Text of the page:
The Inbetweeners – Ben Palmer
Tragedy takes many forms but there can few things more acutely tragic than the sight of four basically decent English lads adrift on a sea of hormones, desperately trying to get laid. The odds they face are truly frightening: their chronological equals of the fairer sex are light-years ahead emotionally and with cruel insouciance, totally aware of the power they wield from a casual flick of the hair to a forensically exploratory snogging session. These fragrant targets of rampant masculine lust are also cruel mistresses of the firm and fast series of blocking manoeuvres that rigorously repel exploratory, trembling hand movements: gently barring the road North but cutting off any movement South with the speed and efficiency of a crack division of German Panzers.
Many critics have been a bit sniffy about The Inbetweeners, but queues for most performances have thrust it to number one at the box office. The acid test of comedy: people don’t laugh because it’s funny; it’s funny because people laugh. Of course the spectrum of things people laugh at is very wide and no one would claim that The Inbetweeners is at the wittier, subtly nuanced end of that particular rainbow: but its remorseless silliness wins you over: it’s funny and in a very odd kind of way rather good fun too.
What disarms us is the curious innocence of the whole thing. It does seem to me as if a bunch of adolescents from the late fifties has been time-warped into the present and I wonder just how true their likeable but culpable ignorance of all the activities on planet sex, is of young people in 2011. It is true that the immense appeal of the excruciatingly embarrassing mishaps, often in full public view, that befall youthful homus erectus (homi erecti?) in their cherry-losing struggles – is eternal. Our four Musketlaids may talk crudely and incessantly of cocks and vages, arses and tits but it does all come over as a bit poo, belly, bummish and about as objectionable as a penis-shaped balloon.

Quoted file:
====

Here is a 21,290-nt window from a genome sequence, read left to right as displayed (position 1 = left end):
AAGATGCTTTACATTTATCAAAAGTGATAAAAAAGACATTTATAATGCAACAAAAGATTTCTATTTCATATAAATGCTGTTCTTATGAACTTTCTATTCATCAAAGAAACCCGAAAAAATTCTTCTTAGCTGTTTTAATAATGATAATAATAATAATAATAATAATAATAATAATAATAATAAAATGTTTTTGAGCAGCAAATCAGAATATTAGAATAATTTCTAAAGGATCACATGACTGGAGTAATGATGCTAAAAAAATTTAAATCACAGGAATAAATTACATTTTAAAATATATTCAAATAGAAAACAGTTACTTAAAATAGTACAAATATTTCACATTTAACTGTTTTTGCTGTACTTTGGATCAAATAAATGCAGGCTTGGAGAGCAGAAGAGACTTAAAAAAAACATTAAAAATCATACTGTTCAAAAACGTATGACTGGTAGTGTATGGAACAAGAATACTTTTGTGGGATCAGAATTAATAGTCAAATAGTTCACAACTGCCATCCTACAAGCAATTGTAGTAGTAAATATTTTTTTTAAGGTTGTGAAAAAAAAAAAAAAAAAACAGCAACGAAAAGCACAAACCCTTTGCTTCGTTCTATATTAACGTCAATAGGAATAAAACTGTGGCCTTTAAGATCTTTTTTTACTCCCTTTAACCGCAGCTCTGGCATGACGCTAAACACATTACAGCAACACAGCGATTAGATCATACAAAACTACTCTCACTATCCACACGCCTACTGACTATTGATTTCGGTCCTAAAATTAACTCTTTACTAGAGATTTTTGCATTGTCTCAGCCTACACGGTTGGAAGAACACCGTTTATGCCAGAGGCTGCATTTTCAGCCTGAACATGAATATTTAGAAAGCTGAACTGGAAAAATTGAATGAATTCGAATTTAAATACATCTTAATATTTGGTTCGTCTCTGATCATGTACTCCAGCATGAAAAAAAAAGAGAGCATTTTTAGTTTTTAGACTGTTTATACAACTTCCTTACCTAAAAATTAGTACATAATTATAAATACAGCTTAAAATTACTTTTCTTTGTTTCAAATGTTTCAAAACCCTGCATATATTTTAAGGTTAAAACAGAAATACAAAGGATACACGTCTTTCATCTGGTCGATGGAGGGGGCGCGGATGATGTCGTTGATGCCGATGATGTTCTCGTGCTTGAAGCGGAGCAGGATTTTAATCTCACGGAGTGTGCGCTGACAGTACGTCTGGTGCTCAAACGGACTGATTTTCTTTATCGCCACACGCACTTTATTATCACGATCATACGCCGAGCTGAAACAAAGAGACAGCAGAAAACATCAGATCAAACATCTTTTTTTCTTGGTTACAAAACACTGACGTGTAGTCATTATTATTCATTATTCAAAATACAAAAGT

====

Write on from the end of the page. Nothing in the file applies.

I had only seen a couple of episodes of the hit TV series before the film and it is as true as it is a cliché about TV spin-offs, 96 minutes is a bit of stretch especially as it essentially consists of endless variations of the same joke. For those unfamiliar with the series, Will (Simon Bird: who looks, speaks and turns a comic line like David Mitchell’s love-child) is a bespectacled, brainy nerd and virgin. Neil (Blake Harrison) is tall, geeky and with, it emerges, a curiously dedicated line in pleasuring older ladies of the fuller figure variety when he isn’t demonstrating his ethical sensibilities and faithfulness to his girlfriend by eschewing kissing his holiday conquest while dry-humping her on a public bench. I said it was funny – not subtle, or tasteful. Simon (Joe Thomas) is sort of normal and straightforwardly good-looking with the added cachet of actually having a girlfriend, Carli, who is beginning to tire of his dog-like devotion and lack of useful sexual experience. Jay (James Buckley) is a shoe-in for a gold medal if there is a last-minute addition of masturbation to next year’s Olympics. Why, when his mother, not for the first time, catches him in his bedroom, vigorously practising, he is wearing snorkel and goggles is left unexplained. Mercifully.
Having just finished Secondary School our chums decide to seek greener pastures and more co-operative girls in Malia, Greece (actually Magaluf in disguise). Our heroes, on the hunt for sex, meet up with 4 basically decent girls trailing a tantalising sexual scent on the road to romance. In the interplay here between the two groups and of course amongst the lads, the ‘F’ word – friendship – underlies the action much of the time. Nerdy Will gets an offer he can’t refuse; Simon sees the light which shows him the writing on the wall, Neil reveals a hilarious but not unimpressive line in dance; and Jay, well Jay swaps his delusional expectations and solo satisfaction to discover real is better than imagined and two is more fun than one.
The Inbetweeners is shamelessly, indeed proudly silly; puerile, crass, crude and fairly disgusting but it is also idealistically, if unrealistically moral: all the good-looking guys are shits and lose out in the end; the girls are comfortable with the cultural mores of expecting lads to try, but maintaining an implacable control over how far anything goes. The film also demonstrates the profound distinction between British humour of embarrassment and American: the difference between self-mockery and mockery; affection and cruelty; laughing with and laughing at. And the dance scene and fashion parade will still have you chuckling in the car on the way home.
All good, thoroughly reprehensible, dirty fun. Sort of like a Summer Holiday with (hairy) balls and without the music: improvements both.